English as an EU Lingua Franca?

Everyone speaks English in the EU now right? Well actually, wrong…..

In a recent study of approximately 170,000 people living in 25 EU countries, Michele Gazzola concludes in a paper in European Union Politics that the introduction of an English-only policy in the EU would exclude between 45% to 79% of adult residents from being able to understand EU documentation, web pages or debates in the EU Parliament.

Similarly, a trilingual language regime – based on English, French and German – would continue to disenfranchise between 26% to 49% of residents in the 25 EU countries studied.

Gazzola therefore concludes that the EU’s existing multilingual language policy is both the most inclusive and the most cost effective.

For readers who are interested in Gazzola’s work:

  • take a look at his web page here
  • watch a presentation on Multilingualism & Linguistic Justice in the EU here (in English)
  • watch a presentation on the same theme here (in Esperanto with Catalan sub titles)
  • download and read a presentation which Gazzola gave at the ‘Internacia Kongresa Universitato’ in Buenos Aires in 2014 here (in Esperanto with summaries in English, French and Spanish).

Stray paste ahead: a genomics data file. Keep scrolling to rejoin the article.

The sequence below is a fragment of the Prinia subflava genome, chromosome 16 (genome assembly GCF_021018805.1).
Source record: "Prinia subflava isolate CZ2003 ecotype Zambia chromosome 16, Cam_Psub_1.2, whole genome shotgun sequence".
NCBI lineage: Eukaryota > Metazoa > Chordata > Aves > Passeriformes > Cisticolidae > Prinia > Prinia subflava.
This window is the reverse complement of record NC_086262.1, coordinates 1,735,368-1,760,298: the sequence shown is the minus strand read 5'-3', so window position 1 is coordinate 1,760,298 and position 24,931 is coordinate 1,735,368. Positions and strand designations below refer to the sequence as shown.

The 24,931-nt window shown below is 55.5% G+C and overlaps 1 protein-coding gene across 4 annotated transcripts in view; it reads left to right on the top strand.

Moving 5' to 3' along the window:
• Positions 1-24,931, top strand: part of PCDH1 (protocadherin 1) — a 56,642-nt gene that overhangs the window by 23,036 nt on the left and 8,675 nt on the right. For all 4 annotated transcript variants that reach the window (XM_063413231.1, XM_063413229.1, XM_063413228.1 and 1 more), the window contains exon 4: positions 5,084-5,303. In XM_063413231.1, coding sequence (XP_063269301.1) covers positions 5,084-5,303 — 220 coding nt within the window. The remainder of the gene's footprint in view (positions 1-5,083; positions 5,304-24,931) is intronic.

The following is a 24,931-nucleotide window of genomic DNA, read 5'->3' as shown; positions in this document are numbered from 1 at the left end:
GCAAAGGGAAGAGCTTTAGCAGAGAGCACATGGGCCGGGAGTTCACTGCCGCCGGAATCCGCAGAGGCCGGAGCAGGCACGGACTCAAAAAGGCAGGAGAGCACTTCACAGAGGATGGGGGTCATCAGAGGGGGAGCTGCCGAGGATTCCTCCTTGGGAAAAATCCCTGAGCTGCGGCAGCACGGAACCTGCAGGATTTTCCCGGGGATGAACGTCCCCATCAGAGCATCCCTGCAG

Multilingualism

How can people most effectively talk to each other if they do not share a common first language?

In a fascinating lecture, Italian interlinguist Professor Federico Gobbo introduces us to a unique, but little known, phenomenon: the international language Esperanto.

The full citation for the lecture is:

Gobbo, Federico (2015) Interlinguïstiek, een vak voor meertaligheid. Interlingvistiko, fako por multlingvismo. Interlinguistics, a discipline for multilingualism. Oratie 532 van de Universiteit van Amsterdam. Uitgesproken bij de aanvaardiing van het ambt van bijzonder hoogleraar ‘Interlinguîstiek en Esperanto’ aan de faculteit der Geesteswetenschappen op vrijdag 13 maart 2015. Amsterdam: Vossiuspers UvA.

Read my review here.